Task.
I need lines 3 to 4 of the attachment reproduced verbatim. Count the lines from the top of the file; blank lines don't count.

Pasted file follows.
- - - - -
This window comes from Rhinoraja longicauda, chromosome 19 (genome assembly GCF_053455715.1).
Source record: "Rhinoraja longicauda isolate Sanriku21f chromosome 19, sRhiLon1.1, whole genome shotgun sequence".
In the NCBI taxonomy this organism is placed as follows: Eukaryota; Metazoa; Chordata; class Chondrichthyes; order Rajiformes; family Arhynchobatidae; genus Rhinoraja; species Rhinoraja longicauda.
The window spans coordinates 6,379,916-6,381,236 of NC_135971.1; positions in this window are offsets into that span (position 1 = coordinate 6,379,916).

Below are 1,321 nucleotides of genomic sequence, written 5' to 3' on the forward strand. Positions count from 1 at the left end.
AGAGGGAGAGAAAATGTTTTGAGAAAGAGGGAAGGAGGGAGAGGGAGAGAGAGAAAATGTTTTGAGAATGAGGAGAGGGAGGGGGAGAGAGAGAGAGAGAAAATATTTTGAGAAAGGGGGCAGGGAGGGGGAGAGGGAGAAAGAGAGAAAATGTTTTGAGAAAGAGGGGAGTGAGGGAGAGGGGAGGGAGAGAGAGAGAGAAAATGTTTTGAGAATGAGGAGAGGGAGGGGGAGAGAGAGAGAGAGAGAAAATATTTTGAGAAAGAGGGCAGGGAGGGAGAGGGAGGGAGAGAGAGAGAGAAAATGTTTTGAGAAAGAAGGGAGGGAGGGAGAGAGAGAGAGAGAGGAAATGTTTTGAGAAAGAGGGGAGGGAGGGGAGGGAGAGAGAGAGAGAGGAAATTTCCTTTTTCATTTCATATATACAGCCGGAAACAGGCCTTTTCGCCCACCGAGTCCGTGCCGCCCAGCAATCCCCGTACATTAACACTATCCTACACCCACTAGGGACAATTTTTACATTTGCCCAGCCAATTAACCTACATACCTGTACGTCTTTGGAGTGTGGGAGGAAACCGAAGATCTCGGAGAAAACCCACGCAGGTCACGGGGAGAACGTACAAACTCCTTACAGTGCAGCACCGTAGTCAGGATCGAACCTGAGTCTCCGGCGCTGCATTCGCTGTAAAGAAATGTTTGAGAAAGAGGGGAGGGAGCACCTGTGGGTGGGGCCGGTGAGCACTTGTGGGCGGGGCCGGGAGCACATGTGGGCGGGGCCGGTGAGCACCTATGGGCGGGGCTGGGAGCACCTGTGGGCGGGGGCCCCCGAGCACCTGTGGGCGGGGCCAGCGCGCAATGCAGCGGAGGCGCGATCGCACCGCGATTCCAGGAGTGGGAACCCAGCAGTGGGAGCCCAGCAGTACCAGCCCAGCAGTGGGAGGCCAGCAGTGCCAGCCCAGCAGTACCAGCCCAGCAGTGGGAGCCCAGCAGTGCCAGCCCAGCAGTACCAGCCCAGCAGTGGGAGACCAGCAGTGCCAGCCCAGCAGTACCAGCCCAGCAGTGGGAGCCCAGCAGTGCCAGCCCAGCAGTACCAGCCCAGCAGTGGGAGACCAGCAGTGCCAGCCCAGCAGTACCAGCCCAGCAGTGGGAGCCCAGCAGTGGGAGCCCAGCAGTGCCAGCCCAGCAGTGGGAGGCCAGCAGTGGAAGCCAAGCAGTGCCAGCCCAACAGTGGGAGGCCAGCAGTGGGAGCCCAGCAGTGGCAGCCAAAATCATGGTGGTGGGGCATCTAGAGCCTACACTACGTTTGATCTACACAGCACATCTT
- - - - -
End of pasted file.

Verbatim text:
In the NCBI taxonomy this organism is placed as follows: Eukaryota; Metazoa; Chordata; class Chondrichthyes; order Rajiformes; family Arhynchobatidae; genus Rhinoraja; species Rhinoraja longicauda.
The window spans coordinates 6,379,916-6,381,236 of NC_135971.1; positions in this window are offsets into that span (position 1 = coordinate 6,379,916).